🕑 Reading time: 1 minuteGood construction practices and techniques should be followed to prevent occurrence of structural damages that may occur during occupancy and with age of the structure. A structure has to go through different stages in construction process. Each and every stage of construction is important to make sure that the structure being constructed will not experience damage under any general circumstances. Development of cracks in structure is the first sign of damage. Structural damage does not only reduces strength of the structure but it may also make it unfit for use to the extent that the structure collapses It is very important for the civil engineers to ensure good construction practices are followed at every stage of construction to prevent structural damage and failure of the structure.
- Good Construction Practices and Techniques to Prevent Structural Damage
- 1. Masonry work:
- 2. Concrete work:
- 3. RCC frame work:
- 4. Plastering:
- 5. Concrete and terrazzo floor:
- 5. RCC Lintels:
- 6. RCC roof slab:
- 7. Provision of glazed, terrazzo or marble tile on vertical surface:
- 8. RCC work in exposed condition:
- 9. Finish on wall:
- 10. Pace of construction:
- 11. Provision of reinforcement for thermal stresses:
- 12. Extension of existing building:
- 13. Rich cement treatment on external walls:
- 14. Movement joints:
- 15. Filling in plinth:
Good Construction Practices and Techniques to Prevent Structural DamageFollowing are the good construction practices and techniques that shall be followed for good quality and durable construction of structure:
1. Masonry work:
- Masonry work in a structure should be carried out in uniform levels at all parts of the structure to prevent differential settlement of foundation due to differential loading. This will prevent the cracking of masonry walls and also other structural elements. Difference in the height of masonry in different parts of a building should normally not exceed 1m any time during construction.
- Masonry work should be properly cured for a minimum period of 7 to 10 days.
- Masonry works on any RCC elements such as RCC Slab and beams should not be started till minimum of 2 weeks after striking off the shuttering.
2. Concrete work:
- In reinforced concrete members such as cantilever beams and slabs which are liable to deflect appreciably under load, removal of centering and imposition of load should be deferred at least one month so that concrete gains sufficient strengths before it bears the load.
- Curing of any concrete member should be done for a minimum period of 7 to 10 days and terminated gradually so as to avoid quick drying.
- Concrete work in very hot and windy climate should be avoided, and in case it is not avoidable then precautions shall be taken to keep the temperature of fresh concrete down and to prevent quick drying of concrete. Following steps should be taken to keep the temperature of freshly prepared concrete down:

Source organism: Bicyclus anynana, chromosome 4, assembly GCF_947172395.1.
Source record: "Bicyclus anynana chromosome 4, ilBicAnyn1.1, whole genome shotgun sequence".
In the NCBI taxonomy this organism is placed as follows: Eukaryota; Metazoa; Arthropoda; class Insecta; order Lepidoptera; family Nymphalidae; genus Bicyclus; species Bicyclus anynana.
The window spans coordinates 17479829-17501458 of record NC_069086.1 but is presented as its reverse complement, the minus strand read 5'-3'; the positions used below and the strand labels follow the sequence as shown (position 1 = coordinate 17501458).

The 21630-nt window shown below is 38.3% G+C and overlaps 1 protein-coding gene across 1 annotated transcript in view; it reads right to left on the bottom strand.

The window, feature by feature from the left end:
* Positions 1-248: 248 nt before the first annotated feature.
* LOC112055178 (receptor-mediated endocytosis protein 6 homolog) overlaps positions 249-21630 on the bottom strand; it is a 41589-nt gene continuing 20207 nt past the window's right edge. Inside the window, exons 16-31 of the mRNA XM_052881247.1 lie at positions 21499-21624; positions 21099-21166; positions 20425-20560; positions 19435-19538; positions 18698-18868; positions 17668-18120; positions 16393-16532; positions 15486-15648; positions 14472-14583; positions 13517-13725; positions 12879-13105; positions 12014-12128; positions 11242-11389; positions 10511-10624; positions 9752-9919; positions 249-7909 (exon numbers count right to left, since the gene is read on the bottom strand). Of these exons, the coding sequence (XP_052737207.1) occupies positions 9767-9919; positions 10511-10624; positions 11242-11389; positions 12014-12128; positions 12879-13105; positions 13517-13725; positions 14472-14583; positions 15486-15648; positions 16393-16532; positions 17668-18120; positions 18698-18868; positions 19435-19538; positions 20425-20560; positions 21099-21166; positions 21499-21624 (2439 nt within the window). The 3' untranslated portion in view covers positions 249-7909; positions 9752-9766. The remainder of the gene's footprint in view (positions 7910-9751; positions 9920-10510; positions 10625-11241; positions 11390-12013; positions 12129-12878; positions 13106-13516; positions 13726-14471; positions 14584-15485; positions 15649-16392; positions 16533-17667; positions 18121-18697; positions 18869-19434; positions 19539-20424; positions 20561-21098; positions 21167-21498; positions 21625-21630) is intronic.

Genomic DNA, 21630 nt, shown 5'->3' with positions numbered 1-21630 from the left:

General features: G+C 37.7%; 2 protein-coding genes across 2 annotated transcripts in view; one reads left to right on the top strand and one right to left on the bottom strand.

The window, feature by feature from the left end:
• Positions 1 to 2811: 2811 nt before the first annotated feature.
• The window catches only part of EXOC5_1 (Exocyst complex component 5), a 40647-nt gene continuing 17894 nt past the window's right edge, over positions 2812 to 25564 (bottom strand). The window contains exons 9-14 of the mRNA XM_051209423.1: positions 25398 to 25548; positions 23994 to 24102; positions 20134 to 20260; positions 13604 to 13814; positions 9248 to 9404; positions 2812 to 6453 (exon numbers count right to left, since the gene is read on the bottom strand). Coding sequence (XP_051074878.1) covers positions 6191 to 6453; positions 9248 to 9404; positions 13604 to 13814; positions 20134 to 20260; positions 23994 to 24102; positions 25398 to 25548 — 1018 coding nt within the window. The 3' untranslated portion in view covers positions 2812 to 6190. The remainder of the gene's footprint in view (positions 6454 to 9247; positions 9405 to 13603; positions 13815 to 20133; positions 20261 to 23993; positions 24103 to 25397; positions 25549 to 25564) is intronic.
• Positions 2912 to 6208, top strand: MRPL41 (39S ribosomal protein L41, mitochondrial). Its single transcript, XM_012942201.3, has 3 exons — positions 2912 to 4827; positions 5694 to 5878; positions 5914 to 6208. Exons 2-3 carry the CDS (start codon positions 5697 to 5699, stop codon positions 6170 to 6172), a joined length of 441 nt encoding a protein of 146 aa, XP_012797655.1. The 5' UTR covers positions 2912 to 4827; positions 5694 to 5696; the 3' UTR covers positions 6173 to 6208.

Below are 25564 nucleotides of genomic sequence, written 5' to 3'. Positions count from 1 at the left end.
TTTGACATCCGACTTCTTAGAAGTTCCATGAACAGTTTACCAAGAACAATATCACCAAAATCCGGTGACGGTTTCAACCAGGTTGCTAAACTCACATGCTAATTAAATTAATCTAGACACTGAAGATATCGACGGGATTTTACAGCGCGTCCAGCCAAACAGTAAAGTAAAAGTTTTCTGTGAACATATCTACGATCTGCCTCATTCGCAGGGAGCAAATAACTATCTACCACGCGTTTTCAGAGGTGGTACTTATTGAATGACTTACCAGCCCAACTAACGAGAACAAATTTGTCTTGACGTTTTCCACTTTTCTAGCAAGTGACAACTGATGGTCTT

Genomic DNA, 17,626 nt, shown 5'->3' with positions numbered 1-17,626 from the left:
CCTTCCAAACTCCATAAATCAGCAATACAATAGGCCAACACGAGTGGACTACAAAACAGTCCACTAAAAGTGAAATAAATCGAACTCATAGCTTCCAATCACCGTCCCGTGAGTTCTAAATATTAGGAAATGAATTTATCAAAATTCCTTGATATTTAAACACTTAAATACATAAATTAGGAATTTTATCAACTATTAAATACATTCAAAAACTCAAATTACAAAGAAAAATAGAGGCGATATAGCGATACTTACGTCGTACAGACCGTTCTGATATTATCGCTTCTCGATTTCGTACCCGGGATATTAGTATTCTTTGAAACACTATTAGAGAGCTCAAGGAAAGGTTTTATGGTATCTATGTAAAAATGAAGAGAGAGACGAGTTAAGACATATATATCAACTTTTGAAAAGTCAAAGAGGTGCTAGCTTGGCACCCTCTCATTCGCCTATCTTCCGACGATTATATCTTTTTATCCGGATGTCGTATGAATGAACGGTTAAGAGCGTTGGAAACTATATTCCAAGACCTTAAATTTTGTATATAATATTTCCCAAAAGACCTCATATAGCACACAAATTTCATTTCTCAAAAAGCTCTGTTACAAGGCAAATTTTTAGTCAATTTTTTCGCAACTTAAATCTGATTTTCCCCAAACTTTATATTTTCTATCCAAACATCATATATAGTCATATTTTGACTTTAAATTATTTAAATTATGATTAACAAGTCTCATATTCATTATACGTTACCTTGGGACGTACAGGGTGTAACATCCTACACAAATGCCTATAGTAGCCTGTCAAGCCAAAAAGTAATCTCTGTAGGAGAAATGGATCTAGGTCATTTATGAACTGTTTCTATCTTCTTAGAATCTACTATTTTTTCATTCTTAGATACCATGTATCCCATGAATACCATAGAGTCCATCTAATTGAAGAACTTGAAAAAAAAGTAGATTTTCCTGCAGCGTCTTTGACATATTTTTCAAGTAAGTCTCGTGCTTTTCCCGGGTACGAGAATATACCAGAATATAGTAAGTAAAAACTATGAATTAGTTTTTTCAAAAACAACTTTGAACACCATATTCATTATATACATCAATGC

- Re-trowelling the concrete surface slightly, before its initial setting to mitigate plastic shrinkage cracks
3. RCC frame work:
- As far as possible frame work should be completed before starting work of panel walls for cladding and partitioning.
- Work of construction of panel walls and partition should be deferred as much as possible and should proceed from top to down ward.
- When partition walls are to be supported on floor beam or slab upward camber should be provided in floor slab/beam to counter act deflection.
- Horizontal movement joint should be provided between top of panel wall and soffit of beam and when structurally required little support to the wall should be provided at the top by using telescopic anchorage or similar arrangement. Horizontal movement joint between top of wall and soffit of beam/slab shall be filled which some compressible jointing material.
- If door opening is to be provided in partition wall a center opening is more preferable than off center opening.
- Light re-vibration of concrete shall be done, before it has set, for the member and section prone for plastic settlement cracks i.e. narrow column and walls, at change of depth in section.
- When plastering is to be done on masonry, mortar joints in masonry should be raked out to 10 mm depth while the mortar is green. Plastering should be done after masonry has been properly cured and allowed to dry so as to undergo initial shrinkage before plaster.
- For plastering on concrete background, it should be done as soon as feasible after removal of shuttering by roughing of concrete surface where necessary by hacking, and applying neat cement slurry on the concrete surface to improve the bond.
- When RCC and brick work occurs in combination and to be plastered, then sufficient time (at least 1 month) shall be allowed for RCC and brickwork to undergo initial shrinkage and creep before taking up plaster work. In such case either groove shall be provided in the plaster at the junction or 10cm wide strip of metal mesh or lathing shall also be provided over the junction to act as reinforcement.
5. Concrete and terrazzo floor: